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music for exercise

Sounds to Sweat By: How to Match Your Tunes to Your Workout

The right music will make your next workout fly by.

By Kayla Caldwell

tags: EXERCISE AND WORKOUT TIPS, FITNESS TRENDS



RODALE NEWS, EMMAUS, PA—We all know we should exercise more, if not to shed pounds then to boost our mood, improve our self-esteem, help us feel younger, prevent cancer, and any one of the hundred health-boosting benefits that a few minutes on the treadmill can bestow. But it can be difficult to maintain your enthusiasm for breaking a sweat when each gym session looms before you as nothing more than a boring 40 minutes of pedaling or running in place.


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One surefire way to spice up your exercise routine is to add music. Music can help you get more variety in your exercise by allowing you to vary your pace. It can get you to push yourself harder, and even distract you from the difficulty or length of a workout, says Cedric X. Bryant, PhD, chief science officer at the American Council on Exercise. “There is a tendency of music to increase arousal, the desire to move in time with the tempo,” he says. “It's a way to get people to exercise at a higher pace and distract from discomfort.” And science backs him up. A 2009 study by the Research Institute for Sport and Exercise Sciences showed that people on stationary bikes cycled faster and covered more distance when faster music was playing.

Here are 5 ways to crank your next workout up to 11:

# 1: FIND THE RIGHT BEAT

When it comes to finding music that matches your desired effort levels, it's all about beats per minute (BPM), says Kari Dougan, CI, CPT, a personal trainer based in Allentown, PA. “Use 120 to 135 BPM for walking at about four to five miles per hour. For running, you should use 140 to 150 BPM for a 10- or nine-minute mile,” she advises; an easy way to determine BPM is to play a few seconds of your favorite song while watching a stopwatch. Tap out the beats with the music and see how many beats fill five seconds, then multiply that by 12. Pick songs with a repeated chorus for interval training, adds Dougan. You can walk, run, or cycle at one pace during the verses and then go a little faster during the chorus. "Jai Ho" by the Pussycat Dolls is a good choice for intervals.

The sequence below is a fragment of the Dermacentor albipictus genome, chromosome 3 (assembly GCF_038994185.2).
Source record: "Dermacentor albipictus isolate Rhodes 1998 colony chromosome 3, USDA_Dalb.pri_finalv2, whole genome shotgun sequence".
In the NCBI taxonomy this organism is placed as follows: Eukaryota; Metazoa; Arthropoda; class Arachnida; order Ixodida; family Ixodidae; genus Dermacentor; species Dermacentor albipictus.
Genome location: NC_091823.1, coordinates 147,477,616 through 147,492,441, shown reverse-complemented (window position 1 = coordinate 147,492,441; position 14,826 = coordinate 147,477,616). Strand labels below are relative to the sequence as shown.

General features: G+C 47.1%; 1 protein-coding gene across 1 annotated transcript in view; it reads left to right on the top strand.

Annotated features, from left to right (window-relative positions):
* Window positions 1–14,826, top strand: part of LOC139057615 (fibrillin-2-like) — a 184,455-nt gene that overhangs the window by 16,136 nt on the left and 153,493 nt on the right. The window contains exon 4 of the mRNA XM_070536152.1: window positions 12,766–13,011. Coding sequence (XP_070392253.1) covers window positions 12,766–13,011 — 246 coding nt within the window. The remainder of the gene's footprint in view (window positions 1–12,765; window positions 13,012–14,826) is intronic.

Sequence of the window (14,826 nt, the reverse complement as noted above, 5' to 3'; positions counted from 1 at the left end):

Published on: July 26, 2010
Updated on: January 20, 2012



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It's a very useful tip for,

It's a very useful tip for, We don't have a lot of healthy food in Kharkiv, in my rent apartment there are no vegetables usually- only pasta and some hot-dogs... Thank you for all your work on this blog!

Working out to music

Great article and nice suggestions on beat count relationship with workouts- thanks! I always use music when I am teaching pilates reformer classes , not only does it help the students with their rhythm, sometimes they get distracted from how many reps we do!

Workout Music

I need tunes pumping to keep me moving. I create a lot of playlists for different types of workouts and post them on my site: http://billandchelle.com/fitness/workout_playlist.html
My current favorites for weight lifting are:
Papa Roach - Kick in the Teeth
Rob Zombie - Feel So Numb
Saliva - Click, Click, Boom
Adelitas Way - Invincible

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